A new finding from researchers shows Gonorrhea is rapidly becoming a super-bug that is untreatable around the world.
The sexually transmitted disease can be spread from the genitals through unprotected sex and from the throat through oral sex, health experts say.
According a stat provided by the researchers, one in ten men and almost half of infected women will never experience any symptoms from the bacteria, which causes pelvic inflammatory disease, ectopic pregnancy, infertility and an increased risk of HIV.
About 97 per cent of countries under WHO’s gonorrhea surveillance programme (between 2009 and 2014) were found to have drug-resistant strains of the infection.
Statistical figures from 77 countries show the infection is becoming resistant to older and cheaper antibiotics.
Although oral sex has been blamed for a rise in the sexually transmitted infection in the UK, new figures from China prove the bug is becoming a global threat, with the rate of antibiotic-resistant gonorrhea in the Asian country rising from 1.9 per cent to 3.3 per cent between 2013 to 2016, according to the country’s National Center for Sexually Transmitted Disease Control.
The results have always been there, heath experts warned, stressing that this is not the first time the globe has been alerted on the threats from STDs, and gonorrhea in particular.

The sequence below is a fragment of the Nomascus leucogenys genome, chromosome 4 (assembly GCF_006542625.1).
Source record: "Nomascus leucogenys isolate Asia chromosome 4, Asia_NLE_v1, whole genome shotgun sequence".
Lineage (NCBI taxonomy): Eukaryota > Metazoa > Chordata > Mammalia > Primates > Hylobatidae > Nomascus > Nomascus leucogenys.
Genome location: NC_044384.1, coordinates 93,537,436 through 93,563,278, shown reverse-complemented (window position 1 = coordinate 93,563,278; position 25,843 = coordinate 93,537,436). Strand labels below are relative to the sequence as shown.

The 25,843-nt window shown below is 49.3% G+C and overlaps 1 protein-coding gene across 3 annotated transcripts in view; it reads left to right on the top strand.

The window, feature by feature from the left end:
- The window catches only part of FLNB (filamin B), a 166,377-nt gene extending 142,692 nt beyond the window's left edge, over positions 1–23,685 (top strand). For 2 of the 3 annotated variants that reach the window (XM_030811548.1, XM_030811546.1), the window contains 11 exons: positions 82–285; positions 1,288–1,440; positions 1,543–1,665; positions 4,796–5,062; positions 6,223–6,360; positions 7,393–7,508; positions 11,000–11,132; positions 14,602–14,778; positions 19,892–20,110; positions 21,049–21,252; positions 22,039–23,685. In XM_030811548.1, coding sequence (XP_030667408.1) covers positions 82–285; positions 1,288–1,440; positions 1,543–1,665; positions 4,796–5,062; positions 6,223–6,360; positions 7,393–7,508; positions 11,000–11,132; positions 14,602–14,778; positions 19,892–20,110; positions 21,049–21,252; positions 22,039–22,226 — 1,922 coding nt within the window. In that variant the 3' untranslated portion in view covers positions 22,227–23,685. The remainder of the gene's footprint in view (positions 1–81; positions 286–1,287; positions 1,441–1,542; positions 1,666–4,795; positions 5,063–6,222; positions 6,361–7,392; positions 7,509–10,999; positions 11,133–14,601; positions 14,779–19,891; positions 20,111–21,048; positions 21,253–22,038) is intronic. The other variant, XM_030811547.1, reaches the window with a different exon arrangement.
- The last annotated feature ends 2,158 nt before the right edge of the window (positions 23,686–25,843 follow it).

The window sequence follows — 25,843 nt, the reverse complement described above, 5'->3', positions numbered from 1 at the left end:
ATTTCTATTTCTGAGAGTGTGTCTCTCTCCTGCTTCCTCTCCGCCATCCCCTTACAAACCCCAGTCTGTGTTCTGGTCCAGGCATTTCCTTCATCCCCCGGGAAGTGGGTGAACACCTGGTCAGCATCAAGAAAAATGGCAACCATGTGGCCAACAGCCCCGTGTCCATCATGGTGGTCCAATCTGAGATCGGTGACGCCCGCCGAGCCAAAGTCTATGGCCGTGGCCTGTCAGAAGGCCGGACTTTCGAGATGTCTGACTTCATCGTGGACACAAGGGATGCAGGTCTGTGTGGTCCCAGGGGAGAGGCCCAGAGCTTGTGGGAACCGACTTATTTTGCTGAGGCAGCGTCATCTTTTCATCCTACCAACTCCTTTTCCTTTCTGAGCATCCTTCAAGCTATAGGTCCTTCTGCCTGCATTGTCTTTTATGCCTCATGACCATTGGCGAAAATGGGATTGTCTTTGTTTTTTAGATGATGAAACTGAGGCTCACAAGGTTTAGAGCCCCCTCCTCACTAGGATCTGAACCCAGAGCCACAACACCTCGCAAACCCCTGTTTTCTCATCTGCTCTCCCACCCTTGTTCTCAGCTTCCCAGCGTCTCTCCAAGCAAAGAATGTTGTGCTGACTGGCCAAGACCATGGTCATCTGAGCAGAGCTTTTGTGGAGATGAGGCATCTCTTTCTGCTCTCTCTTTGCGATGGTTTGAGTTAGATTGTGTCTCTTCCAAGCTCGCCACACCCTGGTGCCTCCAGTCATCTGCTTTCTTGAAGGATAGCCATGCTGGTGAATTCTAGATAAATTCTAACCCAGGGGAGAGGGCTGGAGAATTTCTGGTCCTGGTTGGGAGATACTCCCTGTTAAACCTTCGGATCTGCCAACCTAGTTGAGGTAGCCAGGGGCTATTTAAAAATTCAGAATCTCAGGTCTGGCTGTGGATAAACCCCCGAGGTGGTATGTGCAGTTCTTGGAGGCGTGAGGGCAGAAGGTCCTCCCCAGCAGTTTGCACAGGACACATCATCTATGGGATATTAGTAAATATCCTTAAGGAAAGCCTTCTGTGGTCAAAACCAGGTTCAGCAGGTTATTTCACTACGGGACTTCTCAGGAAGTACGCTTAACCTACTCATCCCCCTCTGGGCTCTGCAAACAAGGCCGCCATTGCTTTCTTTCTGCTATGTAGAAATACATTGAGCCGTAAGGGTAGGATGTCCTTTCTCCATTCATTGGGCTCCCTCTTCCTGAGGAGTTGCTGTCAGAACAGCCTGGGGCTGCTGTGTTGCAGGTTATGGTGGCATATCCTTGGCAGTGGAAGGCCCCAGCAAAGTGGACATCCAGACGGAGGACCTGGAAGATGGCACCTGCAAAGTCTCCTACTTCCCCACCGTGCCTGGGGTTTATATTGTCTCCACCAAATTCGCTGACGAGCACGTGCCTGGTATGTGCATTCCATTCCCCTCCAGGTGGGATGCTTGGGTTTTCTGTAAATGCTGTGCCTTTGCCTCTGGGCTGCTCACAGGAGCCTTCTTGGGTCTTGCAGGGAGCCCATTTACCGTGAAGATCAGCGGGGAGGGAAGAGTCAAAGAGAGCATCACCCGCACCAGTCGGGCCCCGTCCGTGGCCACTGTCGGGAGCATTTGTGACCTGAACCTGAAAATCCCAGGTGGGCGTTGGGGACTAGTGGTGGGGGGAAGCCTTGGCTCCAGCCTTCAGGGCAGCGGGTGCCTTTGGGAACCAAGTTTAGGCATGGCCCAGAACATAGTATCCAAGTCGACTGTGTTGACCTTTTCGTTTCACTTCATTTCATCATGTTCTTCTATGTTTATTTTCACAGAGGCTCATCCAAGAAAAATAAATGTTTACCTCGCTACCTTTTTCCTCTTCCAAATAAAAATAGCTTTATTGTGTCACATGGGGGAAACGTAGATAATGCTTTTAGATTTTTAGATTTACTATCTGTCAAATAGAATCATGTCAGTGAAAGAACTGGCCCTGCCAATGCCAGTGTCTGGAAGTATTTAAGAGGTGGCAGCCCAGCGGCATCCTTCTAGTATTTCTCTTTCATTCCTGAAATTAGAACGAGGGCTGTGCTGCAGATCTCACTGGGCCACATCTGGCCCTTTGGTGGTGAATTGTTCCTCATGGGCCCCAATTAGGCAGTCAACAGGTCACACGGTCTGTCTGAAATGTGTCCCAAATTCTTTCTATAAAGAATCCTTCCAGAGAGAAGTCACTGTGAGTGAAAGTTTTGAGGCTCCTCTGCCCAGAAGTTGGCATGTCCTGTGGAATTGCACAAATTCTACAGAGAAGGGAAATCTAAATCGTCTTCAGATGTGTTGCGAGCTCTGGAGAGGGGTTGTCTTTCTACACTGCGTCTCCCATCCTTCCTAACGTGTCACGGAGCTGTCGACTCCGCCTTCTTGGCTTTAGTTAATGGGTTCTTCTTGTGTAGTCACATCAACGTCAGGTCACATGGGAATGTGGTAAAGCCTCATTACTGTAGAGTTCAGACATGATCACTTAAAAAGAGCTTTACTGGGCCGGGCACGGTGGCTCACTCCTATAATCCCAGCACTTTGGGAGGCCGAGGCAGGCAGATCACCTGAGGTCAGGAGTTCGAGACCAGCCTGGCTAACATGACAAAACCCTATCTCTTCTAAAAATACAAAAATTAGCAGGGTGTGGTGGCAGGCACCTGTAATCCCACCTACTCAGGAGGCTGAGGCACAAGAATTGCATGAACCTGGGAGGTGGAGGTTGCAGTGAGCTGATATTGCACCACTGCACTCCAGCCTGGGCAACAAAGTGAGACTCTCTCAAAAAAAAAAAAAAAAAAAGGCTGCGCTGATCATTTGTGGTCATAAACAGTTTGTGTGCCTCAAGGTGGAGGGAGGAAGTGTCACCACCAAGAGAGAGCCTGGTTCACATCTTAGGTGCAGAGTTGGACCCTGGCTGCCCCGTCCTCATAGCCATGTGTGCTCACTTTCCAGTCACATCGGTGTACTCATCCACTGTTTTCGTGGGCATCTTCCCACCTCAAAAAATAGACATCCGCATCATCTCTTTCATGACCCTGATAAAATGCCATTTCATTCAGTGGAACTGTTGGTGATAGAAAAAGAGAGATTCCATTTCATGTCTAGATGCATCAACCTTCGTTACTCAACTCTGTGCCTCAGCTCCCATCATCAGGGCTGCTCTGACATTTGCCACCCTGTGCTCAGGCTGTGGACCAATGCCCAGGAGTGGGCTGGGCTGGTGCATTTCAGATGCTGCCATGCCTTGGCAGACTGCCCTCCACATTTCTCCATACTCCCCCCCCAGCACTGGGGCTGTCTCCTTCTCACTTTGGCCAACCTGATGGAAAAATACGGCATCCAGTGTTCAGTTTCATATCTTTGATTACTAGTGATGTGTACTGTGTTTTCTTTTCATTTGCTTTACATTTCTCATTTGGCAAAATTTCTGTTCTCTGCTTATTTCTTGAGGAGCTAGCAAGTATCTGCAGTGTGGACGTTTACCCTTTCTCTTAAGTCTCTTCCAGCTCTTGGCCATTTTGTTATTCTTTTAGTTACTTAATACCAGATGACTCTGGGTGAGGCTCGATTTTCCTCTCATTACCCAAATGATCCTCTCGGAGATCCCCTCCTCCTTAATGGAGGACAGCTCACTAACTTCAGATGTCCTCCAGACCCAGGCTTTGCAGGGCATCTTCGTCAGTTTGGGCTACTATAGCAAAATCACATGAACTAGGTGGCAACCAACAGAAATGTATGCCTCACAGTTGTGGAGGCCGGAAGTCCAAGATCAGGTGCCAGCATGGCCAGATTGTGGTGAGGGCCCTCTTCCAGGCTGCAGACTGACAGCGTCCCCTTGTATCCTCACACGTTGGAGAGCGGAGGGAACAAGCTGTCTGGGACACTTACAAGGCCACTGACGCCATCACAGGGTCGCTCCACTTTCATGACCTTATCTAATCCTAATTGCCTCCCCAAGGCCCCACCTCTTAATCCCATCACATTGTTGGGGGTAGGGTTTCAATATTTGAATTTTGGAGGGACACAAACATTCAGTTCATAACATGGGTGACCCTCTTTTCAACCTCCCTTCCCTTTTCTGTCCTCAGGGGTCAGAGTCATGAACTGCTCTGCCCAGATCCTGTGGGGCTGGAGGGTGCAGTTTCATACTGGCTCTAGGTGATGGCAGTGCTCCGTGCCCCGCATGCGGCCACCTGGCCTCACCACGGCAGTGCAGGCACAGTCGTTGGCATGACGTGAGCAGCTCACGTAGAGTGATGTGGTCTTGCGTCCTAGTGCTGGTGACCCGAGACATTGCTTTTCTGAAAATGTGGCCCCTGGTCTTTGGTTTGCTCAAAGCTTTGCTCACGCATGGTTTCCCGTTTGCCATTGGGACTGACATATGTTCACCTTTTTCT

In 2017, the World Health Organisation warned that antibiotic resistant strains of the STI are becoming much harder, and sometimes, impossible to treat – a fact which was confirmed by Dr Teodora Wi.
The medical professional who is an officer in human reproduction at WHO, said the bacteria that cause gonorrhea are particularly smart.
In his words: “Every time we use a new class of antibiotics to treat the infection, the bacteria evolve to resist them.”
Dr Wi continued, “And some countries, especially where incomes are high and STI tests are common, are finding cases that cannot be treated using all known antibiotics.”
However, the seasoned medical doctor said it’s worrying that the vast majority of cases are in poorer countries where resistance is harder to detect.
“These cases may just be the tip of the iceberg,” Dr Wi added, “since systems to diagnose and report untreatable infections are lacking in lower-income countries where gonorrhea is actually more common.”
About 78 million sexually-active people are infected with gonorrhea each year, according to WHO, and the infection has been rated “a second most common form of STI” in England.
Symptoms of gonorrhea appear in the genital area, rectum and throat, with a thick green or yellow discharge from the vagina or penis, including pain or a burning sensation when peeing and pain or tenderness in the lower abdomen.